I just got off the phone with M, who is in San Antonio. She is a fabulously strong and humorous person--I wish you all could have heard her stories. I will try to give you some of the highlights:
First of all, names: There were 170 people in the building, but she doesn't remember a lot of their names. She would know their faces, though, as they got to know each other quite well. The people she could name, who went to the Langley Air Force Base in San Antonio with her to be "processed" were: Mary Grace Lemew, Brenda who has a son in North Carolina, Jim Talbert who is trying to get to Jacksonville, Kristin who is in her 60s and a retired school teacher, grandma Kehoe, and a 96 year old mother who had lived in San Francisco before.
She says she believes everyone got out of the building. There was one man, Peter, who was 95 and was refusing to go because this was his home and he had nowhere else to go, but the manager said she was going to try to make him leave (but that was after Monique left). She does not believe that anyone died in the building, as they did go around and knock on all the doors at a certain point and did start working together. (More on that later.) A FEMA boat took about 11 people, those with the most health problems, yesterday around 3 or 4 pm and said it would come back. The man who needed dialysis was on that boat, but she's not sure about who the others were. When the FEMA boat didn't come back later that night, the rest of the residents made a plan to head out the next morning. Around 10am today the rest of them left and headed to City Park. Those who were too frail to walk, like one 88 year old woman who left with them, were driven to the park in the manager's van. There were 2 double amputees wtih them. Little by little they were picked up by helicopters and taken to the New Orleans airport which was "like a third world country." "The despair in the airport was worse than it had been in our building." No order at all. They would call for people to get in lines and people would just rush in, there was no way to know who had been waiting for 4 days and who had just gotten there. She was lucky to get on a flight to San Antonio and arrived there at 5:45pm today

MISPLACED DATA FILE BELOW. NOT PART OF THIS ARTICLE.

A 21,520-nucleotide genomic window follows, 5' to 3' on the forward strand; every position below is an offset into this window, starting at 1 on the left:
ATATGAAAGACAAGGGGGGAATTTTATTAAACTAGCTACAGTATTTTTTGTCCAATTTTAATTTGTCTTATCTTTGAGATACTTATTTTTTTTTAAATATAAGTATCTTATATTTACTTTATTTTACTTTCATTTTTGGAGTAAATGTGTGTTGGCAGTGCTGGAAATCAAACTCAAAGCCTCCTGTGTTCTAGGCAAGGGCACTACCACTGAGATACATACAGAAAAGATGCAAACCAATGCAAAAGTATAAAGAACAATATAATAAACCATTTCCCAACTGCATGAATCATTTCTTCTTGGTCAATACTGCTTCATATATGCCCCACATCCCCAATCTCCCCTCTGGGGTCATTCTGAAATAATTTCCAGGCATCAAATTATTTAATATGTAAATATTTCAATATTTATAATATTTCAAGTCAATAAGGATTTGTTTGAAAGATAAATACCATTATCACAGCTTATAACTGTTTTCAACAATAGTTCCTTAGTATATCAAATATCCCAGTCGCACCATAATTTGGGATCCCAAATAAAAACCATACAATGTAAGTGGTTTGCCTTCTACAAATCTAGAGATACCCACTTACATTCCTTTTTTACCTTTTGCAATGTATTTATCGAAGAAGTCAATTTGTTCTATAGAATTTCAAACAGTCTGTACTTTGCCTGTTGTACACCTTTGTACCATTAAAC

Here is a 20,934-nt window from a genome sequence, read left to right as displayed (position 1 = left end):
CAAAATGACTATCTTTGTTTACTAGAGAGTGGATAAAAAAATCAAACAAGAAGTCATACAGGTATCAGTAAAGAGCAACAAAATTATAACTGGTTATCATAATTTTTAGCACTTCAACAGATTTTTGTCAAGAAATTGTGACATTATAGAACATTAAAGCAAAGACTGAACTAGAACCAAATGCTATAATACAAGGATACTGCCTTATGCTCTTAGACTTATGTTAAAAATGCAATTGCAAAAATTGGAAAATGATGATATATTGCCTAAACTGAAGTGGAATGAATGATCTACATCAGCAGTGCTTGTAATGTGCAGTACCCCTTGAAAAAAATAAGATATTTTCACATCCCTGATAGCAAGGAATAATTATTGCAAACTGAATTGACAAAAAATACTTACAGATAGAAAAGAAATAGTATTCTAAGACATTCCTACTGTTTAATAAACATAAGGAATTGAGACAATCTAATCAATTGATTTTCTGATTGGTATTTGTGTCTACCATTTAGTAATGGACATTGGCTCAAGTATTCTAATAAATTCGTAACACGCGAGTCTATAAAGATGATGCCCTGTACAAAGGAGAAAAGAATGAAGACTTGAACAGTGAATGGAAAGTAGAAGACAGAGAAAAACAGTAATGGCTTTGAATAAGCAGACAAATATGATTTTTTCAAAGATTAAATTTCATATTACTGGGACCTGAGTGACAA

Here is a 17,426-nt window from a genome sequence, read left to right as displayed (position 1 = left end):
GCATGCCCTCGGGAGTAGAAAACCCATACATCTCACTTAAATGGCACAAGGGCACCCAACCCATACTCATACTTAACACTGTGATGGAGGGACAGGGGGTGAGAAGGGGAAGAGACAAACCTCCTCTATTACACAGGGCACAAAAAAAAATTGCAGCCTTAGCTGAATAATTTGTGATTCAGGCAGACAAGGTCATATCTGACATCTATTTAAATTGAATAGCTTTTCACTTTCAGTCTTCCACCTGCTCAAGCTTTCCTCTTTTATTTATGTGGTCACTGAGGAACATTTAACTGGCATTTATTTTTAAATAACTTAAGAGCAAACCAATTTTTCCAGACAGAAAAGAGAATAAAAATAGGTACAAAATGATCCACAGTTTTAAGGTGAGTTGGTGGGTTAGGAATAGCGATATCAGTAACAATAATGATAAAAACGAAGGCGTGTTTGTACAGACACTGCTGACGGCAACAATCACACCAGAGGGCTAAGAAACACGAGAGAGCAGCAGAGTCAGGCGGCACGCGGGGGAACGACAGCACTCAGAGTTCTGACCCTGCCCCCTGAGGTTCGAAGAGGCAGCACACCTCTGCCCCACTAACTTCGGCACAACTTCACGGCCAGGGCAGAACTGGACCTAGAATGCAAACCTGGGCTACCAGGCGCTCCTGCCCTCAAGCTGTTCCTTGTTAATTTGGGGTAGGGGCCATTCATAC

So those are the basics. Hopefully everyone really is out, and we'll hear more soon!
Now some details:
The original hurricane didn't blow out any windows, but did take off screens and damage the roof, so the 7th floor folks had water leaking through their ceiling. At some point they all started working together and she said everyone was great. They held regular meetings, they took turns with the flash lights. Each floor had a captain, so that if any of the residents were too frail to get information or food, the captain was responsible for getting it to them. J, who ran the restaurant, opened it up and got everyone food. He said, "I don't have enough food to give everyone 3 hot meals a day, but everyone is going to get at least 1 meal a day." Vonzel, the manager, really "stepped up to the plate" and helped take care of everyone and make sure things got done. (We really need to get in touch with her and thank her some day!!) Unfortunately the whole building pretty much ran out of food and water yesterday, which is partly why they decided to walk out today.
And there was a lot of bad news. There were dead bodies in the water outside. (Our families are going to have some serious post-traumatic stress disorder--we need to get everyone into counseling!) There was one body that had been caught between the fence and trees outside for 3 days and "you could smell it from the 5th floor." There were snakes and rats in the flooded water outside and were starting to come in. The water was up to the 2nd level of the local police station.
They felt like their own little island. Someone who had walked from Orleans Avenue came by and told them, "If you walk to the New Orleans post station you'll get picked up." She thinks yesterday 500 people were still waiting there. They were slowly being taken to the interstate. She thought about leaving but it was too scary to walk in the water because of snakes, rats, dead bodies, and the fact that you couldn't tell the depth--she's short and was afraid she'd take a step and just fall in over her head. They could hear the helicopters over their heads but no one ever stopped. It really seemed you had to be stranded outside of a building to get any attention. They started waving sheets outside of windows to get attention, and one helicopter captain looked her in the eye and gave her the thumbs up but had to keep going. Today was the first day they really broke down and cried.
But they had some fun, too. In order to get the attention of the helicopters, M got white sheets and made signs for the roof: "170 people inside" and "Don't land here--roof unstable" and "Need food, water, phone...and a good man if he's available" !! (: And they spent hours planning the hurricane reunion party--who would make the martinis, who would cook what, etc.
It was an incredible story, and we talked for nearly an hour, before she even took a shower!! She is an amazing woman, and I'm sure she was a great source of strength and comic relief for our family members. Hopefully we'll all meet her in person someday, at that big hurricane party...
More as I learn it. Those vibes and prayers are helping, folks. Thank you is inadequate.